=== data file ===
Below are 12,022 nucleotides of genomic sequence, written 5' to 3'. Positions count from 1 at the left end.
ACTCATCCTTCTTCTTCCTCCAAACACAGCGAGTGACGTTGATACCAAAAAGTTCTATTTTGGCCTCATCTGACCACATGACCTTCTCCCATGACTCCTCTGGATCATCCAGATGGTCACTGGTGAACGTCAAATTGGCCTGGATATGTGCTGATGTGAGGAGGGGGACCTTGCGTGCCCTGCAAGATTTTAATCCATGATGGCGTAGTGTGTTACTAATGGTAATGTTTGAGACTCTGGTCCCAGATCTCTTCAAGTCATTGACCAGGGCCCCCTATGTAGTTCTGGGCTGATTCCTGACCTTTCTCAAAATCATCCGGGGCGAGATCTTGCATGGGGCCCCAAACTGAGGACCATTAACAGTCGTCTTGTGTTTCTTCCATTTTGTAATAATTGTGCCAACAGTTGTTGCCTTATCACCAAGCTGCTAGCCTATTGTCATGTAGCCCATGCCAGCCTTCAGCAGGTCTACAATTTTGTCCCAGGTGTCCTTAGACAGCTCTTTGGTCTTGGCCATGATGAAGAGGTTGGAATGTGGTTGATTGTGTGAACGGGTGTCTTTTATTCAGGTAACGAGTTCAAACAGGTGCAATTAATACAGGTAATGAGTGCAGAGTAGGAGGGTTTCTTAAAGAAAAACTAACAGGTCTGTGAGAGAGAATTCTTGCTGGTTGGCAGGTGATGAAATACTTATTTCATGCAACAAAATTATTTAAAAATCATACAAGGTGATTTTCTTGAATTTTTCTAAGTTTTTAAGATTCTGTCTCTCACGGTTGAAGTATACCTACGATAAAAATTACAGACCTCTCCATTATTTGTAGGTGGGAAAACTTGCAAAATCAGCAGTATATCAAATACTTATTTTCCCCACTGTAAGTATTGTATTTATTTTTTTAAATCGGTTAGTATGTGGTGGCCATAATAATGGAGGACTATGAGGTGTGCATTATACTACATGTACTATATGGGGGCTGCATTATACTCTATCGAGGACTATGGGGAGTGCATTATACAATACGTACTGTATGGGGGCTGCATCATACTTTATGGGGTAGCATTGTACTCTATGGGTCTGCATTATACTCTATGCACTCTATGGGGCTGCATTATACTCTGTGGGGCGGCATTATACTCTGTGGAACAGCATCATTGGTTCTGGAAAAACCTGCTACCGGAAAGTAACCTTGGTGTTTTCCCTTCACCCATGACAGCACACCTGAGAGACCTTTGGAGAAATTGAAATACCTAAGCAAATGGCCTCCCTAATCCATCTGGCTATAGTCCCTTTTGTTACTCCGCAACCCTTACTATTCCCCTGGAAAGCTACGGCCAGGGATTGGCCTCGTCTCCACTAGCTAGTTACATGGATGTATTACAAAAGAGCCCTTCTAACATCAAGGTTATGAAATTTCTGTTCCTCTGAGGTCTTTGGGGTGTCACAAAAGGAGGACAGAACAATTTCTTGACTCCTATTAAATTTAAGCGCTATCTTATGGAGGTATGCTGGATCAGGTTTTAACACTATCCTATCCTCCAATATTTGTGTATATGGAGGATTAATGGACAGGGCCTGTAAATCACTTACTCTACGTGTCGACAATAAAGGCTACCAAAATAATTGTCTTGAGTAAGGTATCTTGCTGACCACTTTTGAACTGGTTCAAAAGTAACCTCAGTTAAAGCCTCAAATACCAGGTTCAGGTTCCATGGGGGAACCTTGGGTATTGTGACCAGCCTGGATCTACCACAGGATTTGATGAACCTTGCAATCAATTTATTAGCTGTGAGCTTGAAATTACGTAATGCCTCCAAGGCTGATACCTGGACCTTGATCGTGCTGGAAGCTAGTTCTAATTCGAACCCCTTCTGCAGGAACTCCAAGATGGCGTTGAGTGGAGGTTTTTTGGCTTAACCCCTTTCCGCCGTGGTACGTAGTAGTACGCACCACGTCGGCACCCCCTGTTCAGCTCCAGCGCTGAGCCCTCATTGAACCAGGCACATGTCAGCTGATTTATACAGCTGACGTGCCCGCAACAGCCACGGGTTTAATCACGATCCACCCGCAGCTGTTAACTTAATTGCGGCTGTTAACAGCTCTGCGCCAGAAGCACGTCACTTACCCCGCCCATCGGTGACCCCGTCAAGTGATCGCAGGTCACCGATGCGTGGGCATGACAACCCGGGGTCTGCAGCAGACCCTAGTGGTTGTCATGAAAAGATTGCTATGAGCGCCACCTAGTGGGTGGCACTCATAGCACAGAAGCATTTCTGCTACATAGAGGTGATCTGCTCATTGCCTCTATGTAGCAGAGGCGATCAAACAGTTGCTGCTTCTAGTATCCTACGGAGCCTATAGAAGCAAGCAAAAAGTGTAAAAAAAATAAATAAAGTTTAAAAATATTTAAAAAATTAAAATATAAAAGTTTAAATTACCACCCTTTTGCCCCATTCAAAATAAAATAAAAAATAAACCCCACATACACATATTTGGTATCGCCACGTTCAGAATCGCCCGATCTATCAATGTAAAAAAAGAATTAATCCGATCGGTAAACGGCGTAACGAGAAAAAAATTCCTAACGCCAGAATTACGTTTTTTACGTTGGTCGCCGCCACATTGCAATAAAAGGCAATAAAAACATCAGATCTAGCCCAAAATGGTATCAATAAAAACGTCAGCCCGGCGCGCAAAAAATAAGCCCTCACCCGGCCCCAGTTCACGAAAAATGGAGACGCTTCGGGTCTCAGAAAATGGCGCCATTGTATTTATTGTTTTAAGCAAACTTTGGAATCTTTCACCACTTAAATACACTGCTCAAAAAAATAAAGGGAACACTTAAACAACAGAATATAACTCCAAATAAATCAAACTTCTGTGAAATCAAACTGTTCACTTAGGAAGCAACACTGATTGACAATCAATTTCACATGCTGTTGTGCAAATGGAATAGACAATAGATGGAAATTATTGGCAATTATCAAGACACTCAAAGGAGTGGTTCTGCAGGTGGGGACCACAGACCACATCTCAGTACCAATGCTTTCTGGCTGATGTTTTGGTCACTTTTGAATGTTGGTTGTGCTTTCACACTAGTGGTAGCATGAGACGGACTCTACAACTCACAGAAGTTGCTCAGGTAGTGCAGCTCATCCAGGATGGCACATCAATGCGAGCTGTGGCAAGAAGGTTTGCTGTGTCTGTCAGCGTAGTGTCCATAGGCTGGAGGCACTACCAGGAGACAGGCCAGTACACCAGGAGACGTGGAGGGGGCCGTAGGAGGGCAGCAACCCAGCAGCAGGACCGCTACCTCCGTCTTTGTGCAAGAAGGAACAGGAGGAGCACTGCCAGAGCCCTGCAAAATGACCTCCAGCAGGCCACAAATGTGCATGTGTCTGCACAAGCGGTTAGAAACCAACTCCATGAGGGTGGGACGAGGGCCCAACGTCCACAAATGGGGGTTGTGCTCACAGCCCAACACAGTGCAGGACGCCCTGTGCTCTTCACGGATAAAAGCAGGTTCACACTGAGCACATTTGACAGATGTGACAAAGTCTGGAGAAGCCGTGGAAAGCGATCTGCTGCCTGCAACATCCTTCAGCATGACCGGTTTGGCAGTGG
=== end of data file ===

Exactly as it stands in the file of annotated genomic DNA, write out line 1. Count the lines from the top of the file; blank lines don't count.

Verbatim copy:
Below are 12,022 nucleotides of genomic sequence, written 5' to 3'. Positions count from 1 at the left end.